The 13th Rotation
From the perspective of Neyush, the enormous Kitsat crosses the sun thirteen times every year. The 13th Rotation marks the end of another year, and most tilken calendars have a space for tracking the 13 rotations that is visible on every page.
Many people posit that the fact that it crosses the sun 13 times exactly each year is proof of the veracity of the Dozen as a religion.
Just keep spinning
In tilken mythology, Kitsat is a trickster figure who was punished by the Drake and trapped in an endless loop to help tilkens measure the years. The absence of Kitsat from one of these crossings heralds the apocalypse in an event known as the Missing Shadow.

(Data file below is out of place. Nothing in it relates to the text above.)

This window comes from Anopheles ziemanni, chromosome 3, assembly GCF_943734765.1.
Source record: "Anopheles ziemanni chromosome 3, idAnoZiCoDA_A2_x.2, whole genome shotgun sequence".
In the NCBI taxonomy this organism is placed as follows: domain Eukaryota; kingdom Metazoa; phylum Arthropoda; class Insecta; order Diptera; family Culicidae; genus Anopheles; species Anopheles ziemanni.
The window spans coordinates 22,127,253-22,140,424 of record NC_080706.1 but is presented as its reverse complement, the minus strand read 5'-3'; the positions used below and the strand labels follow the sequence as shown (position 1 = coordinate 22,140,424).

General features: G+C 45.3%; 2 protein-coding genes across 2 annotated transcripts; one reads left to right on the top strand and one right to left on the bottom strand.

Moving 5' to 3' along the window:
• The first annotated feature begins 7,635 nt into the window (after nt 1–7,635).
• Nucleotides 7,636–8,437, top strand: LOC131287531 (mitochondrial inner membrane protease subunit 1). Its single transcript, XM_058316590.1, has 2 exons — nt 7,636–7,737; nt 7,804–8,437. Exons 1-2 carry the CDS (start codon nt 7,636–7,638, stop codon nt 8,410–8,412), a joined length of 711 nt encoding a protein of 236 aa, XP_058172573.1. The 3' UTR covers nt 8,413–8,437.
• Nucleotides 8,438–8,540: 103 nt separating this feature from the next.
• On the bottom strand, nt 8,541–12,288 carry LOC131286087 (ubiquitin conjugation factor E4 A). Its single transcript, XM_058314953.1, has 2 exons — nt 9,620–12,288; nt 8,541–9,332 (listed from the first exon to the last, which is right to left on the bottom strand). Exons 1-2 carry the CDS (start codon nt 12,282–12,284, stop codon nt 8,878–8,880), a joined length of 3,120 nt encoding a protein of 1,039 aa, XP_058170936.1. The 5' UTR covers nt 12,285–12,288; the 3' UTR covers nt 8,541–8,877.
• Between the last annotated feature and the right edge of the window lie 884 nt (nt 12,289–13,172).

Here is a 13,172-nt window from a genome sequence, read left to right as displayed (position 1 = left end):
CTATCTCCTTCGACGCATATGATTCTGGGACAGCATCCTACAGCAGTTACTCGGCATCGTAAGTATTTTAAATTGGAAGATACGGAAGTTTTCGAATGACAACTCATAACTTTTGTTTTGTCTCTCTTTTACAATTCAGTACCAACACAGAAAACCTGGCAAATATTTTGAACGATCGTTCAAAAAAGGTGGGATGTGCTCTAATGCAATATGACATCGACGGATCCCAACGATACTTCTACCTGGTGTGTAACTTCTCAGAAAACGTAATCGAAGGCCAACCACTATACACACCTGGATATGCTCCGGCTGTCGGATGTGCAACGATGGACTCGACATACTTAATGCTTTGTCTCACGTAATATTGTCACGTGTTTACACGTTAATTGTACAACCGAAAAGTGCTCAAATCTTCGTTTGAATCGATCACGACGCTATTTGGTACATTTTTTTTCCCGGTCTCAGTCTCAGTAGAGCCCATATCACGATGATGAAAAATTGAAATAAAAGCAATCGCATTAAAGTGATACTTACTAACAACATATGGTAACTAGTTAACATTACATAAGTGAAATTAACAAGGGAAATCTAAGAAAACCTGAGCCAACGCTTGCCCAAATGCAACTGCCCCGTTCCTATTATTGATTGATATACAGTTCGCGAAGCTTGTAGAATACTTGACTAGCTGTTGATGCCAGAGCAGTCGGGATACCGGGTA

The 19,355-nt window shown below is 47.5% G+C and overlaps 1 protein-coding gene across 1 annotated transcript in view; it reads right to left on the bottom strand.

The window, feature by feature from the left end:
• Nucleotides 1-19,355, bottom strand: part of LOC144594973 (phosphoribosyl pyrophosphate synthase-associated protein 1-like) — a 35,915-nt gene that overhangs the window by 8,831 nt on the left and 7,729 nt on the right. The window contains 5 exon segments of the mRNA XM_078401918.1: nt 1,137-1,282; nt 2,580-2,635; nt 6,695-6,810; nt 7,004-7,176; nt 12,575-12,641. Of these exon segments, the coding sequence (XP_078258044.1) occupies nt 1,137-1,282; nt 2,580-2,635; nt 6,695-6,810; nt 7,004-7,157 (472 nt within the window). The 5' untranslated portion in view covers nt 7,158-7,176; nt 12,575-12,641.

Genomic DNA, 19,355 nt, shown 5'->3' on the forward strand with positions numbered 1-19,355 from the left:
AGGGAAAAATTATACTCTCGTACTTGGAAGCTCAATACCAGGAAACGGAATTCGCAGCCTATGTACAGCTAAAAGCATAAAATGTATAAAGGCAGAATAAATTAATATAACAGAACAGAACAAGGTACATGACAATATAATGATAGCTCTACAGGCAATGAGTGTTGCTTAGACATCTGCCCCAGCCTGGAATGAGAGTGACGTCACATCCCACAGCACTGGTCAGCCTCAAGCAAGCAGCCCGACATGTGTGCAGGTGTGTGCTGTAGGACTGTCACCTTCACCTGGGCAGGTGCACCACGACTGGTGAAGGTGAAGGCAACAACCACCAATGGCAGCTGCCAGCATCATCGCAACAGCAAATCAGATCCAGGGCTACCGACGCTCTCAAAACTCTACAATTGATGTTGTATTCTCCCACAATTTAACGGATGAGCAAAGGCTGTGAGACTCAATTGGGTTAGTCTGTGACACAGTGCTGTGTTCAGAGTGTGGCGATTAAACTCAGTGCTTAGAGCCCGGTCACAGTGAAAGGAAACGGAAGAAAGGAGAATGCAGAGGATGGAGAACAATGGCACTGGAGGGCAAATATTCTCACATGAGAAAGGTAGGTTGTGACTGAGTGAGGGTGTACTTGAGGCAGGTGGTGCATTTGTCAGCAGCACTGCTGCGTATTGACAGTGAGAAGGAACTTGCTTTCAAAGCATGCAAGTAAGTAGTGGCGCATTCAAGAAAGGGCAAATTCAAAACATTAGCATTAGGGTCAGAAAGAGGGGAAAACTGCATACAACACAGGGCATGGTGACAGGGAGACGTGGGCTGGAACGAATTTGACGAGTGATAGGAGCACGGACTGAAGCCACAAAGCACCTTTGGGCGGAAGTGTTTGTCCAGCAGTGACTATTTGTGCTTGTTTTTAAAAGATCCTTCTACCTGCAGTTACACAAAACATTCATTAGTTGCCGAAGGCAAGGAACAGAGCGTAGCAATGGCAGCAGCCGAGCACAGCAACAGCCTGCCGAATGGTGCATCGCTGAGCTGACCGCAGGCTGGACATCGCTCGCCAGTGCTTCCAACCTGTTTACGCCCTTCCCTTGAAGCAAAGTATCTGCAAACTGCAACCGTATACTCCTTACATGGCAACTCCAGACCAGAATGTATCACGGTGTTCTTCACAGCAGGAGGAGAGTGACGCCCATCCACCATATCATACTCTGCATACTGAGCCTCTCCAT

Celebrate good times
Throughout the year, families gather in prayer to the Drake, thanking Her for Her continued gift of light and life upon the world, while also praying that She keep Kitsat contained.
On the night of the 13th Rotation, there are huge street parties. People gather in the streets and watch the sky in expectation, having worked together on feasts and big community events in preparation. As soon as Kitsat is witnessed moving in front of the sun, feasts and music and dancing start up.
Now you see me
Some of the more conservative observers of this tradition spend thirteen minutes with a blindfold over their eyes from the moment they first see Kitsat. One minute for each god, spent in prayer and contemplation. This practice has grown much less common over time, however.